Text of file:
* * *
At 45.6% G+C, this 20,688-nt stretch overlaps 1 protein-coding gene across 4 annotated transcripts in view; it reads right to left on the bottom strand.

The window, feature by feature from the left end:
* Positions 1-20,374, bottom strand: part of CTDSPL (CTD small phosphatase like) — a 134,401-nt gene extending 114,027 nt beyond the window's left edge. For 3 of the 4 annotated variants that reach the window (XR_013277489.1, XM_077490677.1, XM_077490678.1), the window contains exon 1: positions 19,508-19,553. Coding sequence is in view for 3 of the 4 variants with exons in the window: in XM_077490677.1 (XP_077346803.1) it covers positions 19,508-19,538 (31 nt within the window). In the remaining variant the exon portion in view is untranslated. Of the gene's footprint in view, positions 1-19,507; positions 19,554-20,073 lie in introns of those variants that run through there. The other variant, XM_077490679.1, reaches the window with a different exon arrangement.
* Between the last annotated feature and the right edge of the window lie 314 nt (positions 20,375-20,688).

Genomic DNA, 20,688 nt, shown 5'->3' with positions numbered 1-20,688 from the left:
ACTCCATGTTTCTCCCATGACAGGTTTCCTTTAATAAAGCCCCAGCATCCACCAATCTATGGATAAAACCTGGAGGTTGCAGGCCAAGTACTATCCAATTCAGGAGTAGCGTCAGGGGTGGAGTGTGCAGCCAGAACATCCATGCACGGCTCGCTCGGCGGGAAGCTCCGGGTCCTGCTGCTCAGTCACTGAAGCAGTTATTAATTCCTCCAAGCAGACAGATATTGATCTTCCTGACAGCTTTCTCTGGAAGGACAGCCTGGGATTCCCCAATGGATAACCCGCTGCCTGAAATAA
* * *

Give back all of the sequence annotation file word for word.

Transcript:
At 45.6% G+C, this 20,688-nt stretch overlaps 1 protein-coding gene across 4 annotated transcripts in view; it reads right to left on the bottom strand.

The window, feature by feature from the left end:
* Positions 1-20,374, bottom strand: part of CTDSPL (CTD small phosphatase like) — a 134,401-nt gene extending 114,027 nt beyond the window's left edge. For 3 of the 4 annotated variants that reach the window (XR_013277489.1, XM_077490677.1, XM_077490678.1), the window contains exon 1: positions 19,508-19,553. Coding sequence is in view for 3 of the 4 variants with exons in the window: in XM_077490677.1 (XP_077346803.1) it covers positions 19,508-19,538 (31 nt within the window). In the remaining variant the exon portion in view is untranslated. Of the gene's footprint in view, positions 1-19,507; positions 19,554-20,073 lie in introns of those variants that run through there. The other variant, XM_077490679.1, reaches the window with a different exon arrangement.
* Between the last annotated feature and the right edge of the window lie 314 nt (positions 20,375-20,688).

Genomic DNA, 20,688 nt, shown 5'->3' with positions numbered 1-20,688 from the left:
ACTCCATGTTTCTCCCATGACAGGTTTCCTTTAATAAAGCCCCAGCATCCACCAATCTATGGATAAAACCTGGAGGTTGCAGGCCAAGTACTATCCAATTCAGGAGTAGCGTCAGGGGTGGAGTGTGCAGCCAGAACATCCATGCACGGCTCGCTCGGCGGGAAGCTCCGGGTCCTGCTGCTCAGTCACTGAAGCAGTTATTAATTCCTCCAAGCAGACAGATATTGATCTTCCTGACAGCTTTCTCTGGAAGGACAGCCTGGGATTCCCCAATGGATAACCCGCTGCCTGAAATAA